Another researcher, Victor Albert of the State University of New York at Buffalo said, “In the same way that the genome sequence of the platypus — a survivor of an ancient lineage — can help us study the evolution of all mammals, the genome sequence of Amborella can help us learn about the evolution of all flowers.”
It’s an interesting analogy, because Darwin first saw a live platypus on January 19, 1836, the same day that he first write down his doubts about the biblical version of Creation.
I took a stroll along a chain of ponds, which in this dry country represented the course of a river, and had the good fortune to see several of the famous Ornithorhynchus paradoxus. They were diving and playing about the surface of the water, but showed so little of their bodies, that they might easily have been mistaken for water-rats. Mr. Browne shot one: certainly it is a most extraordinary animal; a stuffed specimen does not at all give a good idea of the appearance of the head and beak when fresh; the latter becoming hard and contracted.
On that same day, Darwin had also observed how the Australian Lion Ant was so different from the European Lion Ant, even though, like the water rat and the platypus, they filled the exact same niche in the environment.
Earlier in the evening A little time before this, I had been lying on a sunny bank & was reflecting on the strange character of the Animals of this country as compared to the rest of the World.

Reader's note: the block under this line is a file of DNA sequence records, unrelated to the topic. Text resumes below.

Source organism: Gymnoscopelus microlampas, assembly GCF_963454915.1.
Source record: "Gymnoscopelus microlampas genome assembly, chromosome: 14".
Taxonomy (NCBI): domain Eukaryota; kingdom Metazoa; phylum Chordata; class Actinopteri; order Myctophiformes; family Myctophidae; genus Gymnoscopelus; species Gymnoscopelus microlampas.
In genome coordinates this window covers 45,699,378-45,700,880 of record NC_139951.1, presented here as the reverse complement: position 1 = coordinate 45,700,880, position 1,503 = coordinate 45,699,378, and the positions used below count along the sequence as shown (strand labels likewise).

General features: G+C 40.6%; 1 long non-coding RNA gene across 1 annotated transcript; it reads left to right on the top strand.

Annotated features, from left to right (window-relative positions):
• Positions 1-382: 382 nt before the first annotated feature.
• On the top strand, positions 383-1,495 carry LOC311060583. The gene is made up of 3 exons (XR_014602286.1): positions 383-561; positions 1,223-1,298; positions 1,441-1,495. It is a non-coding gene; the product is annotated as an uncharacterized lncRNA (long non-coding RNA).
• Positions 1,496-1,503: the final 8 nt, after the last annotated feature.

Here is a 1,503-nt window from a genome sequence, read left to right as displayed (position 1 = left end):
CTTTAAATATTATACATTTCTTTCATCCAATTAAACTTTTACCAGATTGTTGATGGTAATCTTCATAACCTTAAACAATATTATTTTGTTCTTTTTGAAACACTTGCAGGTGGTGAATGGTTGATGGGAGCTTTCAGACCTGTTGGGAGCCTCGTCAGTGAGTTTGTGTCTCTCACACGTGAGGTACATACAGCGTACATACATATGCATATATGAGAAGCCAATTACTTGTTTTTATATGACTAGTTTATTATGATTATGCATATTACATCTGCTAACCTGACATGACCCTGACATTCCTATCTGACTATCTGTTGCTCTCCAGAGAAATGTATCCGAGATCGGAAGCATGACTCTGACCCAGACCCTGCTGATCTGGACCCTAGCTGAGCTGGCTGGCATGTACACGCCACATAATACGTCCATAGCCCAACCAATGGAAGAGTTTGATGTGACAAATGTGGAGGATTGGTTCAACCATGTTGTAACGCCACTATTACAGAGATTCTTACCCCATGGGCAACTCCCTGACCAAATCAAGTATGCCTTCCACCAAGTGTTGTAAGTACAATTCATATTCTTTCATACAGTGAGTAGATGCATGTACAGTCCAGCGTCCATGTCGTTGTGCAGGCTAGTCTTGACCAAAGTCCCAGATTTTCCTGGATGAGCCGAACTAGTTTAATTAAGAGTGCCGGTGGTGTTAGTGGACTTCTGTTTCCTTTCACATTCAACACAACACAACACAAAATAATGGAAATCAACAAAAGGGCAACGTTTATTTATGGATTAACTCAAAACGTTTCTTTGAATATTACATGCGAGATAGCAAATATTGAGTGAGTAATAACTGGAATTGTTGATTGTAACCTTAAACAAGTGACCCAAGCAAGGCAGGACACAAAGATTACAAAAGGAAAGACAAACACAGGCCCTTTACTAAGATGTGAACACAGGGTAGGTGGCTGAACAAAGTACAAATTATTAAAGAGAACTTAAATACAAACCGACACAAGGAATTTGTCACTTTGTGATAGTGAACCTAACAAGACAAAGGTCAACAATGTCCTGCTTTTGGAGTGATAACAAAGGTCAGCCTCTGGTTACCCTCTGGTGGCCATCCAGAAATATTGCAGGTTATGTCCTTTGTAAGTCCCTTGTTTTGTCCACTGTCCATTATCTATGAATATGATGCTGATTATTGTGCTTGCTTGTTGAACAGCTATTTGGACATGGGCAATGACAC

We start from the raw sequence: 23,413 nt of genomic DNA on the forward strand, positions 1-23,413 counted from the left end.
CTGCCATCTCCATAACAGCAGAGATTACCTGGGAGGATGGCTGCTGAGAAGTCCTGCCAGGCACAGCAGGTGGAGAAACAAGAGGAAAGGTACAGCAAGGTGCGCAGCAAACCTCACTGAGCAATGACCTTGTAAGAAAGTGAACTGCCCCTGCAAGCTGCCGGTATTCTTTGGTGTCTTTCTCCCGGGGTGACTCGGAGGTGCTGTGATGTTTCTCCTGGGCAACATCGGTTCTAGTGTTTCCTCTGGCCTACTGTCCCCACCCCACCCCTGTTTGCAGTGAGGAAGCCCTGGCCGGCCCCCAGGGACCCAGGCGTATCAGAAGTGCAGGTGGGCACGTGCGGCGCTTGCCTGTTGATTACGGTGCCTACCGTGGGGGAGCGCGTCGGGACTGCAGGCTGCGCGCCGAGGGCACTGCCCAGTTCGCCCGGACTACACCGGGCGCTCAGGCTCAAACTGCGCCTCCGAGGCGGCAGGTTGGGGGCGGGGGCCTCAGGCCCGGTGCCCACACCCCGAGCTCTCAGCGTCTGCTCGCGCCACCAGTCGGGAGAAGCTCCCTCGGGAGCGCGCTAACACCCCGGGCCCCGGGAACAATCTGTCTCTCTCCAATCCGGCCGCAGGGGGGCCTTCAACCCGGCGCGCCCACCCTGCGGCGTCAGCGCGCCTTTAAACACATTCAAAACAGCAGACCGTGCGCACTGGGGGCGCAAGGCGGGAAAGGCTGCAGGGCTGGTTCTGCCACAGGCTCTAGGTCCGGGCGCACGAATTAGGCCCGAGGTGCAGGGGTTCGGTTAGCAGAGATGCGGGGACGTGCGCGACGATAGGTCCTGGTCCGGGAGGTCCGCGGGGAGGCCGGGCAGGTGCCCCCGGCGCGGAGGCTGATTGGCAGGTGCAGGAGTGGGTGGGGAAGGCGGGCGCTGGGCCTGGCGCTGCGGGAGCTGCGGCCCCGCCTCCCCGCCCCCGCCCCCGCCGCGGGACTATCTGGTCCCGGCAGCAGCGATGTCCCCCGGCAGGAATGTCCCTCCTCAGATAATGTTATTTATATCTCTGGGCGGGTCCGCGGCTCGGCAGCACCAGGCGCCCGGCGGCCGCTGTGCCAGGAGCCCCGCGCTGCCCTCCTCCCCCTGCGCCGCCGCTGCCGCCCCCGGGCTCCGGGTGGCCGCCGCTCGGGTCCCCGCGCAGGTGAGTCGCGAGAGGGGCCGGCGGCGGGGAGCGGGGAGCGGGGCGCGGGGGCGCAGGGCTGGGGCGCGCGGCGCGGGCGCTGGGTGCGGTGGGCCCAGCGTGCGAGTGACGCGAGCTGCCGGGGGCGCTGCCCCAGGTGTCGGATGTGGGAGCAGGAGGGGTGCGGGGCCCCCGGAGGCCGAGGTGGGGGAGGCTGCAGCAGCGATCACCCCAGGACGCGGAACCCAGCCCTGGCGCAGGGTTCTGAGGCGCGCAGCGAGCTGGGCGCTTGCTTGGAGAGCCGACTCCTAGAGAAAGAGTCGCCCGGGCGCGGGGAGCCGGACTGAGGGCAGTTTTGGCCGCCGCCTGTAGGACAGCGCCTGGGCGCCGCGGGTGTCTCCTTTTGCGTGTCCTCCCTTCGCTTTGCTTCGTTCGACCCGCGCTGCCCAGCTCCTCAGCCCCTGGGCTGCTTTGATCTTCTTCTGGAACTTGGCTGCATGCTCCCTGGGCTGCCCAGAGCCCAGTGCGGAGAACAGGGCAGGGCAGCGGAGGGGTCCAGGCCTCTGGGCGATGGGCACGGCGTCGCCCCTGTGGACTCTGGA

An unbeliever in everything beyond his own reason, might exclaim "Surely two distinct Creators must have been [at] work; their object however has been the same & certainly the end in each case the end is complete".
Whilst thus thinking, I observed the conical pitfall of a Lion-Ant…Without doubt this predacious Larva belongs to the same genus, but to a different species from the European one.
Now what would the Disbeliever say to this? Would any two workmen ever hit on so beautiful, so simple & yet so artificial a contrivance? It cannot be thought so. The one hand has surely worked throughout the universe. A Geologist perhaps would suggest, that the periods of Creation have been distinct & remote the one from the other; that the Creator rested in his labor.
Like all the educated Creationists of his day, Darwin struggled to understand why the scientific data did not agree with the biblical account of creation. In Darwin’s day, educated Creationists had come up with two possible explanations: either there were two Creators or there were two distinct acts of Creation.
Both of those theories are heretical to those who believe in the absolute truth of the Bible, and why orthodox Christians didn’t attack them as heresy at the time is another ‘abominable mystery’. But the world of 1830’s was an entirely different place than the world we live in today.
Darwin ultimately rejected both of those solutions, and concluded that species evolve.
Unfortunately, some people seem to be stuck in the 1830’s and they are having a rough time of it right now. Last week it was the Texas State Board of Education ruling that it’s okay for biology textbooks to include lessons on evolution. This week it’s a Science article on the origin of flowers.
What’s next? Maybe someone named Magellan will sail around the world and prove that the Earth isn’t flat and doesn’t have Four Corners.